In some cases, it can be a very good thing for a promising business owned by a big tech company to feel little near-term pressure to generate revenue, as it lets the business put the foundations in place for long-term success without getting distracted by attempts to make a quick buck.
And in some cases, this lack of pressure can be a double-edged sword, allowing the business to coast for a very long time on the generosity of its deep-pocketed parent, while peers developing similar goods or services see tremendous revenue growth.
I couldn’t help but think about this when I read The Wall Street Journal’s Thursday report about how Facebook is for now shelving its plans to run ads against WhatsApp’s Status stories service. Though Facebook still reportedly plans “at some point” to show ads on Status, which claims over 500 million daily active users (DAUs), it’s currently focusing on “building out money-making features allowing businesses to communicate with customers and better manage those interactions,” according to a WSJ source.
To be fair to Facebook, WhatsApp -- and for that matter, Facebook Messenger -- has a lot of existing and untapped value as a platform for connecting businesses with consumers. WhatsApp began charging larger businesses for certain types of messages in 2018, and Facebook’s core app supports news feed ads that let users contact businesses via WhatsApp or Messenger.
And more generally, as Facebook continues rolling out new e-commerce and payments services for its core app and Instagram, Mark Zuckerberg has talked about how Messenger and WhatsApp can serve as customer support and engagement channels for Facebook/Instagram transactions. Facebook is two months removed from unveiling the Facebook Pay service, which is promised to run across Facebook, Instagram, Messenger and WhatsApp.
Still, considering how popular Status is, and how much success Facebook has had running ads against Instagram Stories, the decision to further delay the running of ads on Status is a little surprising.
On recent earnings calls, CFO Dave Wehner has cited Instagram Stories (along with Facebook and Instagram feed ads) as one of the main drivers behind Facebook’s ad impression growth, which came in at 37% in Q3. And COO Sheryl Sandberg disclosed on the Q3 call that more than 3 million of Facebook’s 7 million-plus advertisers are now running ads on Instagram Stories and/or the less popular Facebook Stories service, which runs on the core Facebook app and Messenger.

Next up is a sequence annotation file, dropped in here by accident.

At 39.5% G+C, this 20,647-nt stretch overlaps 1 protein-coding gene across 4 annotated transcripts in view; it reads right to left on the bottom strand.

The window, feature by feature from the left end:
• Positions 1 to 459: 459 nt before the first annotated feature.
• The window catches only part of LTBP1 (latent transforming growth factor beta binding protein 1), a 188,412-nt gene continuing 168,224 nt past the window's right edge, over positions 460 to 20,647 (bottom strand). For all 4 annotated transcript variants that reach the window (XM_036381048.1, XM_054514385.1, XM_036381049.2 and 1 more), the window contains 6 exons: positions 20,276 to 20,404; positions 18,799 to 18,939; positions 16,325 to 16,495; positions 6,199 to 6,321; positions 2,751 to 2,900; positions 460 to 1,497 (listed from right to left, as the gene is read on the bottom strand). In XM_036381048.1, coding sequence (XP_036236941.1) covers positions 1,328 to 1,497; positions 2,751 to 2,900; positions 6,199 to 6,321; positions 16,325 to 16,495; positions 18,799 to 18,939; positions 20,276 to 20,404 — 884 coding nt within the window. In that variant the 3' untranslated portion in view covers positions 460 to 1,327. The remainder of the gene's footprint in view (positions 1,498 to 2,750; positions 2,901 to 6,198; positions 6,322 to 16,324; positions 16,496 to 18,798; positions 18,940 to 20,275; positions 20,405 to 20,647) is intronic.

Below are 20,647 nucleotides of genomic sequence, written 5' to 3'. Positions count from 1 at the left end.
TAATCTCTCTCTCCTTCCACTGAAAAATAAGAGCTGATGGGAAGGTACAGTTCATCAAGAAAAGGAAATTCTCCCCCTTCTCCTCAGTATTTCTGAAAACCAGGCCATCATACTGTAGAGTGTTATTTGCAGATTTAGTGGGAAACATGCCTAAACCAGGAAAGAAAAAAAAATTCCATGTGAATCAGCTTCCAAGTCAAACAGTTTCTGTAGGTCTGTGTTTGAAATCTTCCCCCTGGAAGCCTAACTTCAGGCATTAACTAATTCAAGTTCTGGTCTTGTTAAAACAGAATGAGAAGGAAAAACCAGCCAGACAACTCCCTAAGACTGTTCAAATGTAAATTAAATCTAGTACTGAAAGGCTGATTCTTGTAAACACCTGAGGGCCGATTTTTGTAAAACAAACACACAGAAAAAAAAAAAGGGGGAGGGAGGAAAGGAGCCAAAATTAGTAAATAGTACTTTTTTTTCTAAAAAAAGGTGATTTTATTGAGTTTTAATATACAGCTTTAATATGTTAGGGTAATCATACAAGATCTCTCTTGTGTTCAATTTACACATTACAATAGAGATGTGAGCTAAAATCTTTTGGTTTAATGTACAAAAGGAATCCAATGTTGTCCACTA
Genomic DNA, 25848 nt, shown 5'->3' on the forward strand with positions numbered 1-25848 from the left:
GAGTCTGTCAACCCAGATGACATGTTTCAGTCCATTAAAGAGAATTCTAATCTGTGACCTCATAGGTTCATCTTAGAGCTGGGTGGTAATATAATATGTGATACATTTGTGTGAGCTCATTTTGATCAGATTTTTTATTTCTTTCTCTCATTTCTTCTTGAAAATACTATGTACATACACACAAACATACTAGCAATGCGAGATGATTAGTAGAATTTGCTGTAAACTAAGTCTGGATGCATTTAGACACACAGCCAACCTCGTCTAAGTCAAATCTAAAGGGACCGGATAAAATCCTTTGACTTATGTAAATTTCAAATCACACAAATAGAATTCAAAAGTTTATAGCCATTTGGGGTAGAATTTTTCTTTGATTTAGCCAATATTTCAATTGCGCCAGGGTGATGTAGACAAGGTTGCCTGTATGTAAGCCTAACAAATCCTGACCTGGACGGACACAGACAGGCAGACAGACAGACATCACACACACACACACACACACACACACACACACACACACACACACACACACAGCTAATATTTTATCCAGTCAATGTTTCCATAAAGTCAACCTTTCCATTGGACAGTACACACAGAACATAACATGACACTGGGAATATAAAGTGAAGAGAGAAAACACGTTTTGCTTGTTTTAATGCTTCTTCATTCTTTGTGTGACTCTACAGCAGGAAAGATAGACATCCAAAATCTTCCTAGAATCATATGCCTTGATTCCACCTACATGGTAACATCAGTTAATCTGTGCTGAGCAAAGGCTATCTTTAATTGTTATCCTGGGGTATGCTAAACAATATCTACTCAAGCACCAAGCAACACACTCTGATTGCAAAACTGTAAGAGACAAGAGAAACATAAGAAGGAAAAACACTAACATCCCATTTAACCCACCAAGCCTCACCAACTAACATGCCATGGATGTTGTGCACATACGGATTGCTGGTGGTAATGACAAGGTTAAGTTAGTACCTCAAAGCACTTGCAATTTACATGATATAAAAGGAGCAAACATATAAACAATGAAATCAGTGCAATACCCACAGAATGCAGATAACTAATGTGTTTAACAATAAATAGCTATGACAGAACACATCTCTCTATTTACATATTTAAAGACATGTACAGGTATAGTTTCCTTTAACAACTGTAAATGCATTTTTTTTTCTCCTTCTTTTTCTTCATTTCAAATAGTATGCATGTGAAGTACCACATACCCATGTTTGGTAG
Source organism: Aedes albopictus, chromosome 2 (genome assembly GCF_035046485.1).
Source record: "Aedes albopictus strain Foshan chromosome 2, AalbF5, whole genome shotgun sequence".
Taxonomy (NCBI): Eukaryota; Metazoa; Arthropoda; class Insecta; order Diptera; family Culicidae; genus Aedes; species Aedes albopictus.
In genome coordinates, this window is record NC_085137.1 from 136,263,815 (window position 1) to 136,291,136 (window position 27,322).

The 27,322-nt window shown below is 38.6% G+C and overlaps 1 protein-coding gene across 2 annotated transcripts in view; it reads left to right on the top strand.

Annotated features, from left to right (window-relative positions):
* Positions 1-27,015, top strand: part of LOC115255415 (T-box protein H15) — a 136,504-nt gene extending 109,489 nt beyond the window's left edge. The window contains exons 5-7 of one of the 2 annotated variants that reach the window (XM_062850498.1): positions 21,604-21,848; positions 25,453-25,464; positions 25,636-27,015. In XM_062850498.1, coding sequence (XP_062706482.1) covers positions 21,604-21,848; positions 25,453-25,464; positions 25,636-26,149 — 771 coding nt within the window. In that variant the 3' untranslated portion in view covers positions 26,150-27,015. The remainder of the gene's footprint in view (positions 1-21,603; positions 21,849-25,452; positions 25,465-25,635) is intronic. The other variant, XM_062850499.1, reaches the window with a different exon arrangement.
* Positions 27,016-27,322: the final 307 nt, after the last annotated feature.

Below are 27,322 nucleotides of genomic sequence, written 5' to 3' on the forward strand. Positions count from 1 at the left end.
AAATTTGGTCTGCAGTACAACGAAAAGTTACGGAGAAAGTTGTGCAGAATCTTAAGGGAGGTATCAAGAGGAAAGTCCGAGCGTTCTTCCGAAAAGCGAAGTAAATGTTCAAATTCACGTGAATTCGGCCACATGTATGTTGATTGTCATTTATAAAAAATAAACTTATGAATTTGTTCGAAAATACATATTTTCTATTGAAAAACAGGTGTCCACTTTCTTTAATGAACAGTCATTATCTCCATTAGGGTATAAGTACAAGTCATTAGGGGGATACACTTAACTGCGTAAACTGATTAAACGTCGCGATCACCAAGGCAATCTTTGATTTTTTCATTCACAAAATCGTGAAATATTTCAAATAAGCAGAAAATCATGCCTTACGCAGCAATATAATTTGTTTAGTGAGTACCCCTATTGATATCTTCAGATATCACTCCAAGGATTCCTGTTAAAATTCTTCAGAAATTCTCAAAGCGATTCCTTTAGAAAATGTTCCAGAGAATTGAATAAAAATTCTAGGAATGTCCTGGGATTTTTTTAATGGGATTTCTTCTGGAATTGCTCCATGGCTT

If Facebook was to run ads on Status, its ability to give Status advertisers access to the same ad-creation, targeting and measurement tools it provides Instagram and Facebook Stories advertisers could help it drive a strong revenue ramp. As could its ability to support cross-platform ad campaigns that run across various Facebook feed and stories services.
Moreover, given WhatsApp’s immense popularity in many big international markets, a Status ads service could allow stories advertisers to reach consumers who currently can’t be reached via Instagram or Facebook Stories. And it would give Facebook additional scale while pitching itself to advertisers in general.
If WhatsApp, which was founded back in 2009 and acquired by Facebook in 2014, was an independent company, it’s quite hard to imagine its management holding off on monetizing a service such as Status at this juncture. Certainly, many investors would be vocally calling for such a move, while drawing attention not only to Instagram Stories’ ad growth but also the success that the likes of Tencent, Snap (SNAP) - Get Report and Line have seen at monetizing various services within their messaging apps.
With that said, it’s not hard to understand why Facebook has felt little pressure to monetize WhatsApp. Even with WhatsApp and its 1.6 billion-plus monthly active users (MAUs) producing little revenue for now, Facebook has posted 25%-plus annual sales growth over its last three reported quarters, thanks to massive Instagram ad growth and continued growth for Facebook’s core news feed ad business. And along the way, Facebook’s stock has soared to new highs, delivering a rally that has made the words “Cambridge Analytica” feel like nothing but a bad memory.
But just because Facebook can get away with not significantly monetizing WhatsApp over the near-to-intermediate term doesn’t necessarily make it a good business move. At least not at a point in time when WhatsApp is more than a decade old and claims more than a fifth of the world’s population as monthly users.